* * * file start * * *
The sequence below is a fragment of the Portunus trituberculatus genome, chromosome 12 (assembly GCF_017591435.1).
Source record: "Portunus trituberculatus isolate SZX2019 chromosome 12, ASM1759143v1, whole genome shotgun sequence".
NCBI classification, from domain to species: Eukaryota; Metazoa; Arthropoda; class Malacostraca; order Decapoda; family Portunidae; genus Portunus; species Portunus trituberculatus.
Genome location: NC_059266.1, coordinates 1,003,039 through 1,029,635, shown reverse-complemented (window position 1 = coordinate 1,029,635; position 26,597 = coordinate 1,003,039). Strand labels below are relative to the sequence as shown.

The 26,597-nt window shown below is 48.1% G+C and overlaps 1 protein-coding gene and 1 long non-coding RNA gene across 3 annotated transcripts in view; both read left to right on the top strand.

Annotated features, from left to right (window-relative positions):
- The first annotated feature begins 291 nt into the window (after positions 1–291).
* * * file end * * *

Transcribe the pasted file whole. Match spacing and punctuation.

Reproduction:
The sequence below is a fragment of the Portunus trituberculatus genome, chromosome 12 (assembly GCF_017591435.1).
Source record: "Portunus trituberculatus isolate SZX2019 chromosome 12, ASM1759143v1, whole genome shotgun sequence".
NCBI classification, from domain to species: Eukaryota; Metazoa; Arthropoda; class Malacostraca; order Decapoda; family Portunidae; genus Portunus; species Portunus trituberculatus.
Genome location: NC_059266.1, coordinates 1,003,039 through 1,029,635, shown reverse-complemented (window position 1 = coordinate 1,029,635; position 26,597 = coordinate 1,003,039). Strand labels below are relative to the sequence as shown.

The 26,597-nt window shown below is 48.1% G+C and overlaps 1 protein-coding gene and 1 long non-coding RNA gene across 3 annotated transcripts in view; both read left to right on the top strand.

Annotated features, from left to right (window-relative positions):
- The first annotated feature begins 291 nt into the window (after positions 1–291).